The Tabernacle-The ceremonial regulations surrounding the Tabernacle are a vivid reminder to the people that God is holy and they must approach him in the way he requires (Exod. 25-31; 35-40). The Tabernacle and its associated regulations remind people of God’s holiness. If God’s people will approach him as he designates, then he promises to tabernacle with his people (Exod. 29:43-46; 40:34-38). As to the priests, Aaron and his sons are the leaders of the priests (Lev. 8:1-36). The priests intercede for the people as their mediators. They were taken from the tribe of Levi and they alone were allowed to minister in the Tabernacle.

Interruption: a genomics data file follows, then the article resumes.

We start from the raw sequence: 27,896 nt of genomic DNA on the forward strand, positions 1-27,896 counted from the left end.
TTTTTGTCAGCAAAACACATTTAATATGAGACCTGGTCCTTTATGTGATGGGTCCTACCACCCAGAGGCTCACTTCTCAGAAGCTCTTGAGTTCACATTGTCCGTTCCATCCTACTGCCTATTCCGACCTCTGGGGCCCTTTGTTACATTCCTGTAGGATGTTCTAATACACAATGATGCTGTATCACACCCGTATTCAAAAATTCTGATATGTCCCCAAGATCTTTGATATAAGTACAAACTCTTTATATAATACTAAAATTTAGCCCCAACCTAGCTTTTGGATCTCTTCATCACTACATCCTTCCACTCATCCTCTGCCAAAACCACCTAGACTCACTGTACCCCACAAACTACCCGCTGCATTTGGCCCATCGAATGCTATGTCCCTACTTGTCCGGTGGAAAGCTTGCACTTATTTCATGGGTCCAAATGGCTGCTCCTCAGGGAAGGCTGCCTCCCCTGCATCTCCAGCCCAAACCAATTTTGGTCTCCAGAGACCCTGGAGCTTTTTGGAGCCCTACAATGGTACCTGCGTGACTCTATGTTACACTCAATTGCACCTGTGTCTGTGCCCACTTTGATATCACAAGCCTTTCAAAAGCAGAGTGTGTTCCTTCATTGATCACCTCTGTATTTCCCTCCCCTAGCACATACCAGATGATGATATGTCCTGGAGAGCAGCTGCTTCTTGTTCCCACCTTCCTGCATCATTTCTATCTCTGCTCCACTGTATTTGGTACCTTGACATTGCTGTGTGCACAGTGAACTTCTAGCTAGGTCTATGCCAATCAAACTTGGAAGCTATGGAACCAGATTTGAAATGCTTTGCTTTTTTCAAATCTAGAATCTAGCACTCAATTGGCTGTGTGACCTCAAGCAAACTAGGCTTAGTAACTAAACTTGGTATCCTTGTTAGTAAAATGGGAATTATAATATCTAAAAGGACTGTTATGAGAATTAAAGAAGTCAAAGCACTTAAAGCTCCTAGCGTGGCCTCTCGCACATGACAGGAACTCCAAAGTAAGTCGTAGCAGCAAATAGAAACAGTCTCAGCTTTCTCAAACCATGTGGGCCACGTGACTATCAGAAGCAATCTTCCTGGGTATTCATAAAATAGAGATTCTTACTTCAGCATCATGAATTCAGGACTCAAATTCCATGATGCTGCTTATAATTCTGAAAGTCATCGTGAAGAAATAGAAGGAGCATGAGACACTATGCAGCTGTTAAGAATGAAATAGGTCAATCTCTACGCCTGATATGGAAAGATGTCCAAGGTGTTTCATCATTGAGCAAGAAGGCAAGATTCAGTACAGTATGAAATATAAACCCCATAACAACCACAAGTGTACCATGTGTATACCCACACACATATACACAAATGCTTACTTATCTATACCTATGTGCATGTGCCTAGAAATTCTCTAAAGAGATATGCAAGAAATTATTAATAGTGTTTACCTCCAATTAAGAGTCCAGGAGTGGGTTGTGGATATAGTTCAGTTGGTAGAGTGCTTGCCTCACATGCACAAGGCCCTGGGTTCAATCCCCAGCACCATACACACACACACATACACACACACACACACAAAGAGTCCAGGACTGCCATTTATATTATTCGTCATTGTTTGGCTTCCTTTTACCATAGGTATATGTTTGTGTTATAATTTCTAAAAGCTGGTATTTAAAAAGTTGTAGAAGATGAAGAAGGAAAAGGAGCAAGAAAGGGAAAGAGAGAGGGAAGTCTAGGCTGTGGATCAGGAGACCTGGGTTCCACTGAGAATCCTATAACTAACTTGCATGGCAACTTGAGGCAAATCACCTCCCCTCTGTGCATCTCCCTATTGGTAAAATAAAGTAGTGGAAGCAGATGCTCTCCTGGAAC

Offerings- Sacrifices were given under the worshipful acts of offerings. The burnt offeringis the most costly offering which was to be burned due to repentance, petition, prayer, praise, etc. (1:1-17; 6:8-13). Its greatest symbolism was in the blood aspect of the sacrifice. Bulls, livestock or even birds could be offered. The grain offeringis brought either cooked on uncooked, and it consisted of flour, oil, frankincense, and salt (2:1-16; 6:14-23). This offering was offered with a burnt offering. The peace offeringwas offered for a variety of reasons, yet they were meant to symbolize peace between the worshipper and God himself (3:1-17; 7:11-36). Thus, they were an affirmation of the covenant relationship. The sin offeringis an offering given when one violated the law of God or failed to positively follow through with a requirement (4:1-5:13; 6:24-30). This offering involved the sprinkling of blood and was meant to purify the offerer (4:6, 17). The guilt offeringwas given for more serious infractions of God’s Word and involved a more costly sacrifice (5:14- 7:1-10). It too was meant to repair the relationship between God and his people. While the pagans believed such offerings were food for the gods, the Israelites offerings were given because they delighted God as the worshipper approached God as he dictated (3:11,16). Further, these offerings were symbolic of the worshipper’s gratitude for forgiveness.